Tester Questions Montana Witnesses on Work to Honor Veterans at VA Cemeteries Hearing

Montana Veterans Affairs Division Administrator assures Chairman that Special Forces medallions will be reinstated at the Fort Harrison State Veterans Cemetery following removal

Chairman Jon Tester led a Senate Veterans’ Affairs Committee hearing yesterday to examine the Department of Veterans Affairs (VA) National Cemetery Administration (NCA) and its implementation of recently passed cemetery and burial benefits laws.

“Making sure all veterans have a final resting place that honors their service and sacrifice is a critically important part of preserving their legacy,” Tester said following the hearing. “The NCA does great work to ensure that happens, and I was pleased to hear from Under Secretary Quinn and our witnesses of the work they’re doing to improve how we honor our veterans. There’s always more we can do, and I look forward to continue working with them to ensure we are properly memorializing these brave men and women.”

During the hearing’s first panel, Tester questioned VA’s Under Secretary for Memorial Affairs Matthew Quinn on the NCA’s work to ensure all veterans are properly recognized for their honorable service. Quinn highlighted the NCA’s focus on serving underserved communities, including rural populations, and their work to restore or replace worn out or broken grave markers in order to preserve the legacy of veterans for future generations.

In the second panel, Tester asked Montana Veterans Affairs Division Administrator Kelly Ackerman to address the removal of medallions placed on grave markers at the VA state cemetery in Fort Harrison, Montana: “Ms. Ackerman, recently we heard about an issue with First Special Services Force medallions at the cemetery at Fort Harrison. What I need you to do is explain the issue and then tell me how it was resolved.”

“The issue was, it was noticed the First Special Service Force Medallions were on headstones of First Special Service Force at Fort Harrison, Montana…It’s against regulations to have medallions on headstones.” said Ackerman. “We hesitated on taking these medallions off because [Fort Harrison] was the birthplace…I visited with National Cemetery Administration staff and I requested a special exception to be made to be able to keep these medallions on…and I was granted that exceptions…so these medallions will now be able to be re-installed on the headstones.”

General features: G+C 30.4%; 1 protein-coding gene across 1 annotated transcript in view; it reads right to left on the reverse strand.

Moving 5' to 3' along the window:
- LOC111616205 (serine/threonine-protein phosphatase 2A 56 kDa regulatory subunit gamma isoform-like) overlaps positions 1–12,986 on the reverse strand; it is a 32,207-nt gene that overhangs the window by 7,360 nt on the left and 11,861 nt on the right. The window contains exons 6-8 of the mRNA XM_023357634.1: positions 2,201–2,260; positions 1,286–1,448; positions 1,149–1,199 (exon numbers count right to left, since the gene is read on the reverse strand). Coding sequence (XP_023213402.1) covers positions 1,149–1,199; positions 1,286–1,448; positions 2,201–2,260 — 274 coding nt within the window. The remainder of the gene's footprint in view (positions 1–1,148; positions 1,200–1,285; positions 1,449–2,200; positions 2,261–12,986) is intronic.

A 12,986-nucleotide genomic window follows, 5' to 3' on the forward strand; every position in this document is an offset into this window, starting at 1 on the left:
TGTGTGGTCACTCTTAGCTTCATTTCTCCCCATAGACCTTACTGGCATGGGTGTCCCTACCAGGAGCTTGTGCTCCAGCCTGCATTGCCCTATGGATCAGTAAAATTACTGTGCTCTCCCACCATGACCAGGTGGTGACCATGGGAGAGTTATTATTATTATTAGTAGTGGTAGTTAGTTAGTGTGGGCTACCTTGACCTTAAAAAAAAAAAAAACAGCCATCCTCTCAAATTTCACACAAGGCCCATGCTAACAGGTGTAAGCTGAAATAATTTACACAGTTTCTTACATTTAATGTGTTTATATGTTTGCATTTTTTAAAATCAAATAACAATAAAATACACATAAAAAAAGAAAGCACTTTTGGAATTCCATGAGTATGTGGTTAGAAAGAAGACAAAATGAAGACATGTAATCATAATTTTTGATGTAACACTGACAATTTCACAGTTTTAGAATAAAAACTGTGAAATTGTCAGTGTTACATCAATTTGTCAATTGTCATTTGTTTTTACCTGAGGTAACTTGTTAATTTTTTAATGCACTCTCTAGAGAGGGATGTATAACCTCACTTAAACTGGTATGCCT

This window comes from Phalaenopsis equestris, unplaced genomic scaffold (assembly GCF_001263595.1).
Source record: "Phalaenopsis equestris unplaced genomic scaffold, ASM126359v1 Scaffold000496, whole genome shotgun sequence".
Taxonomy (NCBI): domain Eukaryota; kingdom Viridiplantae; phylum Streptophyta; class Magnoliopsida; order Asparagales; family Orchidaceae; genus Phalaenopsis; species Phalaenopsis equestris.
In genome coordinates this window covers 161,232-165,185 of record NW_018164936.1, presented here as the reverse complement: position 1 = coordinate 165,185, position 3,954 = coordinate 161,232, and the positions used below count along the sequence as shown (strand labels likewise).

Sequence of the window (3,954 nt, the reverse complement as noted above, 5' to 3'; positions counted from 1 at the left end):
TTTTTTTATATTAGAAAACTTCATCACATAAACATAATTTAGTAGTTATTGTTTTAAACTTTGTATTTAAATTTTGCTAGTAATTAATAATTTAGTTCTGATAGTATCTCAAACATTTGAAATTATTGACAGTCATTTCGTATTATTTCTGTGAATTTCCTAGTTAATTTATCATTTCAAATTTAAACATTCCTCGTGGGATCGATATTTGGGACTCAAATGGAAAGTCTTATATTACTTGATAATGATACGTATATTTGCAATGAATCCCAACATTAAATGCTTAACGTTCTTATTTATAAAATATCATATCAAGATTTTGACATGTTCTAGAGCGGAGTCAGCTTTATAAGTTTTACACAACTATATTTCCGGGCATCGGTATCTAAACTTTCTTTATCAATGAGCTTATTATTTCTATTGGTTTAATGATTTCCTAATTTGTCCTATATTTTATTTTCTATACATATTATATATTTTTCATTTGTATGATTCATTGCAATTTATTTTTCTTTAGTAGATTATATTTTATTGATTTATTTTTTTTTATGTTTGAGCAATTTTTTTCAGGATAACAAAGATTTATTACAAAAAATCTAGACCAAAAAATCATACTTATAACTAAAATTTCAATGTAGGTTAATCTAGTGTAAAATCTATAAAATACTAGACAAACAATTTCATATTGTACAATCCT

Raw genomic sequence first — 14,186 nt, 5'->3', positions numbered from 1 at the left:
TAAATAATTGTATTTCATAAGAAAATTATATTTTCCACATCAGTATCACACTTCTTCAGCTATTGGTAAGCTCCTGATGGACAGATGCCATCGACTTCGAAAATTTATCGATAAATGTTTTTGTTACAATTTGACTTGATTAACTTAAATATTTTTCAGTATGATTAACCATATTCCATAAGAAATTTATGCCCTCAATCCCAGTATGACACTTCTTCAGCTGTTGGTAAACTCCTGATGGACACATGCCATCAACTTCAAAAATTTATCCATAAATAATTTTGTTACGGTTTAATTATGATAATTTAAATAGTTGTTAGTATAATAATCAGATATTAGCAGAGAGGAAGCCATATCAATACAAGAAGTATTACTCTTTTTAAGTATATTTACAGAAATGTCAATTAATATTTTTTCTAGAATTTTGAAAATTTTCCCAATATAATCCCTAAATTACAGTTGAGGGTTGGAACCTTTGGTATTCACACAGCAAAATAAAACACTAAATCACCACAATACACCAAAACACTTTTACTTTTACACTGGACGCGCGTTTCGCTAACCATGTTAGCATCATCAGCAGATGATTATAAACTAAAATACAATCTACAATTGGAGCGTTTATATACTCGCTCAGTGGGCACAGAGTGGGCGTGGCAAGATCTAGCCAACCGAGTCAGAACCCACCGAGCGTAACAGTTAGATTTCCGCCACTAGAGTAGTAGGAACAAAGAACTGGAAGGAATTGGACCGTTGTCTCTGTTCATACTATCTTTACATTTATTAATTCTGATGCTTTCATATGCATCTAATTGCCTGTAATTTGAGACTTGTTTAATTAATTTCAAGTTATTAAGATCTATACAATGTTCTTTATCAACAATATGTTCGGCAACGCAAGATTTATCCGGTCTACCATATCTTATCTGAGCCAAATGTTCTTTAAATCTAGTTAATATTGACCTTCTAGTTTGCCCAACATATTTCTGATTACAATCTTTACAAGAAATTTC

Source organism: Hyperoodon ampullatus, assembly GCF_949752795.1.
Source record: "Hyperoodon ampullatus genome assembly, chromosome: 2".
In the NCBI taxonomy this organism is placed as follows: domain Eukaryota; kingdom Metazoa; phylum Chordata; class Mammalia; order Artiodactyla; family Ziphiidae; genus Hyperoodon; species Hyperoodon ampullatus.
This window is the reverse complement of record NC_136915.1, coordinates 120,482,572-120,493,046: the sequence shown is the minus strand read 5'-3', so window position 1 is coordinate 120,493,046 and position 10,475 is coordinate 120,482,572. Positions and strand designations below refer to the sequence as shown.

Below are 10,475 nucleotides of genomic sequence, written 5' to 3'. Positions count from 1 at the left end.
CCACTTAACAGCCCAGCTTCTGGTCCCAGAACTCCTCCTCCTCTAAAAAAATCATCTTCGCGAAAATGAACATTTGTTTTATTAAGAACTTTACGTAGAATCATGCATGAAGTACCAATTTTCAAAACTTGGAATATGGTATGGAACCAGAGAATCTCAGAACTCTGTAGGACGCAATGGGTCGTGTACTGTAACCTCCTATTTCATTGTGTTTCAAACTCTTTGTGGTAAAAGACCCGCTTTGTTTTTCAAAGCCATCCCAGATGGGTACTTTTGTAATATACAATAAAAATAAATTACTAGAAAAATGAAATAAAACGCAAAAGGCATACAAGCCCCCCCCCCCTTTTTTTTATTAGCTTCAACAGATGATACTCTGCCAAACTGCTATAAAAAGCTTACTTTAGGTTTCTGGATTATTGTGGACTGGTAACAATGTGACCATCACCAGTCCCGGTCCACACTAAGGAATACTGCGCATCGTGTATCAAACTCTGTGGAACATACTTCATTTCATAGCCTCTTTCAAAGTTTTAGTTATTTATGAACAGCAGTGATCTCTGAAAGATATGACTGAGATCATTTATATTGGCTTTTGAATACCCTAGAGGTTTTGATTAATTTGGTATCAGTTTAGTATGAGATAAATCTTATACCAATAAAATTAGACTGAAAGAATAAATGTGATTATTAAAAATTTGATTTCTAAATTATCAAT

The Chairman concluded the hearing by lauding the good work the NCA does to preserve veterans’ legacies: “When I was a teenager, I was asked to play Taps by the VFW for funerals that were held in my hometown. Maybe the highest honor that I’ve ever had in my whole life. Truly got to plays Taps for some incredible people over my life…I just want to say that the work that NCA does, the work that these small communities do, the work that the VFW chapters do providing honor guard and buglers is something we ought to continue to support, and encourage, and make sure it continues to happen.”

The NCA is responsible for operating and ensuring perpetual care of 155 national cemeteries and 34 soldiers’ lots and monument sites that honor and serve as a final resting place for more than 4,000,000 veterans from every era of U.S history. It provides burial and memorial benefits for eligible veterans and their family members cost-free. In 2022, the NCA honored more than 362,000 veterans and their loved ones with headstones and markers in National, State, Tribal, and private cemeteries and issued more than 463,000 Presidential memorial certificates to the family members of veterans.

A staunch supporter of veterans’ cemeteries and memorials, Tester championed the Veterans Cemetery Grants Improvement Act in 2020 to help states, territories, and tribal governments cover the increasing costs of operating and maintaining state-run veteran cemeteries. In 2022, Tester also championed a bipartisan effort to support tribal veterans’ cemeteries by closing the bureaucratic loophole preventing them from receiving plot allowances. Additionally he shepherded the National Cemeteries Preservation and Protection Act of 2022 through Congress, which allows for the NCA to retroactively pay plot allowances to tribal cemeteries, conduct green burials, prevents sexual predators from being interred in our national cemeteries, and cuts red tape on future land transfers to national cemeteries—ensuring further expansion of these shrines.

Continuing his legislative push to memorialize veterans, Tester highlighted his bipartisan Mark Our Place Act in his prepared remarks,which would allow the NCA to furnish new headstones and markers for Medal of Honor recipients who served prior to 1917.


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